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Chemical and capital markets

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The chemical industry continues to rise in the capital market. Our latest capital market update shows that some key value driven trends still exist.

Despite the tepid, the global economy continues to expand, making the chemical industry achieve good sales and revenue in the past year. Historically, significant changes in crude oil prices have had an impact on the profitability of the chemical industry, but since last summer, with the fall in oil prices, these events have continued.

How do these developments translate into capital market performance? This article first presents the results of our latest analysis, describing the sustained strong performance of different aspects of chemicals. Second, it looks at the drivers of this performance and their impact on the outlook for the industry.

Our analysis shows that the chemical industry continues to perform well with the highest total shareholder return (TRS) of all industries.

Chemicals are also the value chain of TRS winners, based on performance since 2000: the chemical sector registers TRS performance higher than most upstream industries providing raw materials, such as oil and gas and minerals, and downstream industries using chemicals, such as automobiles, consumer goods and pharmaceuticals.

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It’s too early to see the full impact of falling oil prices on TRS performance in the chemical industry. Our analysis shows that after a sharp decline in the second half of 2014, the TRS performance of the commodity chemicals companies we analyzed has rebounded slightly in the past six months. This decline reflects a more pessimistic outlook from investors, as the price gap between naphthalene and ethane narrowed during this period as oil prices fell. There are two factors behind the recent rebound in TRS performance. First, some oil-based commodity chemical producers seem to be able to maintain sales prices in specific end markets, which expands their profit margins. Second, the sharp rise in crude oil prices this spring (up about 30% at the end of June compared with the low in January 2015), alleviating the expected negative impact of the narrowing of naphthalene ethane price gap on the profits of many petrochemical enterprises using ethane raw materials. (our sample does not include the chemical subsidiaries of oil companies, the world’s largest petrochemical conglomerate, because they are not publicly listed. However, their published results show that they also feel the impact of market dynamics for these chemicals. )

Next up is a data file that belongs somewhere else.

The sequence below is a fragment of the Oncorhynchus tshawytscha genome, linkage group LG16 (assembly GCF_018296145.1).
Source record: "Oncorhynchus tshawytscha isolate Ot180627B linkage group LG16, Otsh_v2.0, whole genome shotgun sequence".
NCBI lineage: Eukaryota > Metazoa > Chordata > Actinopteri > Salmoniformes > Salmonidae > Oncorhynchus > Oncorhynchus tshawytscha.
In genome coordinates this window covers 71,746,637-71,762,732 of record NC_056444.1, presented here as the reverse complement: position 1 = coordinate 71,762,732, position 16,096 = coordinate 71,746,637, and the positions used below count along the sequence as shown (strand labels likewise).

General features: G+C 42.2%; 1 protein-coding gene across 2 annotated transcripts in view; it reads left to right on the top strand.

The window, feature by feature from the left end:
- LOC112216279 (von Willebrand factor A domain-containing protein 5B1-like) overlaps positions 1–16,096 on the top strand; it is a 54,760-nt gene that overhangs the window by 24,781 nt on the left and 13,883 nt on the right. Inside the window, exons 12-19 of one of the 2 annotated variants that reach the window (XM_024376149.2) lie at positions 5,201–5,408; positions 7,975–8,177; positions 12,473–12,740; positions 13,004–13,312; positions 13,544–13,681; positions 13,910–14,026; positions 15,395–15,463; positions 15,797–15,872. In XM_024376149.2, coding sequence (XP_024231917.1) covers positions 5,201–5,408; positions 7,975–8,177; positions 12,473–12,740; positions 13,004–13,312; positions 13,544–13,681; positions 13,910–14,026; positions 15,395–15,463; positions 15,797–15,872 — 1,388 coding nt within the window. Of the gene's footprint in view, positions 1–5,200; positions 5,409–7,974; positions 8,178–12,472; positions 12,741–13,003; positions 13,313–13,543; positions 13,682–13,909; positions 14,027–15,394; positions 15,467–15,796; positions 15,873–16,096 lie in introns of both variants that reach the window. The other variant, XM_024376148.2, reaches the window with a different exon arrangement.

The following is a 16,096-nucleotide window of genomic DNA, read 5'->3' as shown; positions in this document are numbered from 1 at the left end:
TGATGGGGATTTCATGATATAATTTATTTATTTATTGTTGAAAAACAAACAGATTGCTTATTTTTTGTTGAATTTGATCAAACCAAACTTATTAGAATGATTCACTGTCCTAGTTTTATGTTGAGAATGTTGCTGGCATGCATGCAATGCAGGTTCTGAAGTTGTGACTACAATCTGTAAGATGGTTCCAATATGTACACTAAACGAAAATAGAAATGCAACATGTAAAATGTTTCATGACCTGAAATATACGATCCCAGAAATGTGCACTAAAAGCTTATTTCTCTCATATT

Both commodities and specialty products have dominated TRS performance over the past 15 years, depending on the time period analyzed. In the past three years, specialty chemicals have been the best performing chemicals in TRS performance (Table 3). This is largely the result of a substantial increase in the return on investment capital (ROIC). For most of the time since 2000, however, commodity prices have been slightly ahead. Looking back at the end of 2008, just after the financial crisis, the performance of commodities was far ahead, two percentage points higher than professional stocks, while professional stocks and commodity stocks were slightly higher than diversified stocks. From 2000 to 2015, commodities and specialty chemicals companies showed similar performance, with commodities only ranking at the top by one percentage point; both companies once again led diversified chemical companies.

The long-term TRS performance of professional stocks and commodity stocks is similar, indicating that investors get returns in both stocks, which is contrary to the traditional view that professional stocks are more attractive for a long time. However, our analysis shows that the performance drivers of each industry are different. The ability of specialty chemicals companies to continuously improve ROIC has stimulated the valuation of these companies in the past three years. Traditionally, expectations related to the chemical cycle of commodities have been driving valuations in the industry, but over the past three years they have become more moderate. At the same time, the ROIC of commodities and diversified companies declined during this period, causing a slight drag on performance.

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